Asbestos judge rules plaintiff's evidence 'vague and speculative

By Heather Isringhausen Gvillo | Nov 12, 2014

PHILADELPHIA (Legal Newsline) – The asbestos multidistrict litigation judge has granted summary judgment to Nissan North American, Inc., over “vague and speculative” evidence alleging asbestos exposure from its vehicles.

Judge Eduardo Robreno filed the opinion on Sept. 30 in the U.S. District Court for the Eastern District of Pennsylvania, but it wasn’t filed online until Nov. 3.

The case was transferred from the U.S. District Court for the Southern District of New York in July 2012.

Plaintiff Jo Ann Relyea claimed she was exposed to asbestos while working part-time as an office manager and bookkeeper at an automotive repair shop in New York. As a result of her exposure, she developed mesothelioma and died in November 2012.

Nissan manufactured automobiles, which Relyea alleged were supplied with and used asbestos-containing brakes and clutches.

Nissan moved for summary judgment, arguing there is insufficient evidence to establish causation from its products.

The decedent argued that she provided evidence asbestos exposure from brakes and clutches manufactured and supplied by the defendant.

Additionally, she claimed the defendant is liable under New York law “for contributing to the foreseeable use of asbestos-containing replacement components with its products by manufacturing them with these hazardous original components.”

Relyea provided a deposition prior to her death, testifying that for approximately five years she worked part-time at the automotive repair shop. She explained that she worked in an area with a window into the mechanics’ area and that she would sometimes go into the mechanics’ area.

She testified that she did not recall handling an asbestos-containing product but believes she may have been exposed to asbestos from the products onsite due to lack of ventilation, trapping dust in the facility.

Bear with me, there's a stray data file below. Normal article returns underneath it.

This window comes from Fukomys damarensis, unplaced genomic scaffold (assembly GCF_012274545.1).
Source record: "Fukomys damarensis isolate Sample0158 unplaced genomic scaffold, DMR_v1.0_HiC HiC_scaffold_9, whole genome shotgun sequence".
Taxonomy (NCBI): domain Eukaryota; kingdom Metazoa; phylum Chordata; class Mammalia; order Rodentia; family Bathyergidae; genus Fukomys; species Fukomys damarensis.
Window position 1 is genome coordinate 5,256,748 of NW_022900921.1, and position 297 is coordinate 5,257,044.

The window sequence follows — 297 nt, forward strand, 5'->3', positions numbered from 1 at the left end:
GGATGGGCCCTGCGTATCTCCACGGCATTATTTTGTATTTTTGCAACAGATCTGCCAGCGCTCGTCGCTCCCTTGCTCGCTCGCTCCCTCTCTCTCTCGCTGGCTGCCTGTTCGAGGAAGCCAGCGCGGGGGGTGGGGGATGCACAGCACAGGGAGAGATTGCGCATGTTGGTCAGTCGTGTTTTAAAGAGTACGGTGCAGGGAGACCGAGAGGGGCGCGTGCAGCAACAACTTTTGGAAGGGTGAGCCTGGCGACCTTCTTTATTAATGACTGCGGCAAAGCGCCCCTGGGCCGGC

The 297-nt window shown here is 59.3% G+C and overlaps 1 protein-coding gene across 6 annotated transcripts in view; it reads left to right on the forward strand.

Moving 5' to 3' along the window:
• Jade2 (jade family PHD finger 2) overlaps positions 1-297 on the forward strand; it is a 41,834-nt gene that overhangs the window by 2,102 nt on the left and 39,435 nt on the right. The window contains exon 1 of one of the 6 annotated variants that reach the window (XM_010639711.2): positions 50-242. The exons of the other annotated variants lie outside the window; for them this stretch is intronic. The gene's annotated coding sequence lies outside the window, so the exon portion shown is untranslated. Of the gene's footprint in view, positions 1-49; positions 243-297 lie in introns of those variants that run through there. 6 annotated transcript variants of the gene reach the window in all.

In support of the allegations, the decedent also provided testimony from her former co-worker Alan Weitlich, who said the decedent would periodically come into the mechanics’ area where the repair work was being performed.

Weitlich explained that Nissan vehicles were one of the most common types of vehicles repaired at the shop.

He added that brake and clutch repairs were routinely done at the shop. More specifically, brake jobs were done two or three times per day, and clutch jobs occurred one or two times per month.

Weitlich claimed the brakes used in the 1980s, the time period Relyea worked at the repair shop, typically contained asbestos.

Furthermore, the decedent pointed to various documents allegedly indicating that all brakes and clutches at the time contained asbestos and that information detailing the asbestos hazards was published and available to the defendant.

Robreno concluded there is no evidence that Relyea was ever exposed to respirable asbestos from brakes or clutches on any Nissan vehicle.

 He also held that no reasonable jury could conclude that the decedent was exposed from asbestos-containing components of a Nissan automobile, because “any such findings would be impermissibly conjectural.”

“In short, the nature of plaintiff’s evidence is too vague and speculative to support a finding of causation against defendant. This is particularly true in light of the fact that it is undisputed that numerous types of automobiles other than Nissan were also routinely worked on at the shop,” he wrote.

Therefore, summary judgment was proper.

From Legal Newsline: Reach Heather Isringhausen Gvillo at asbestos@legalnewsline.com

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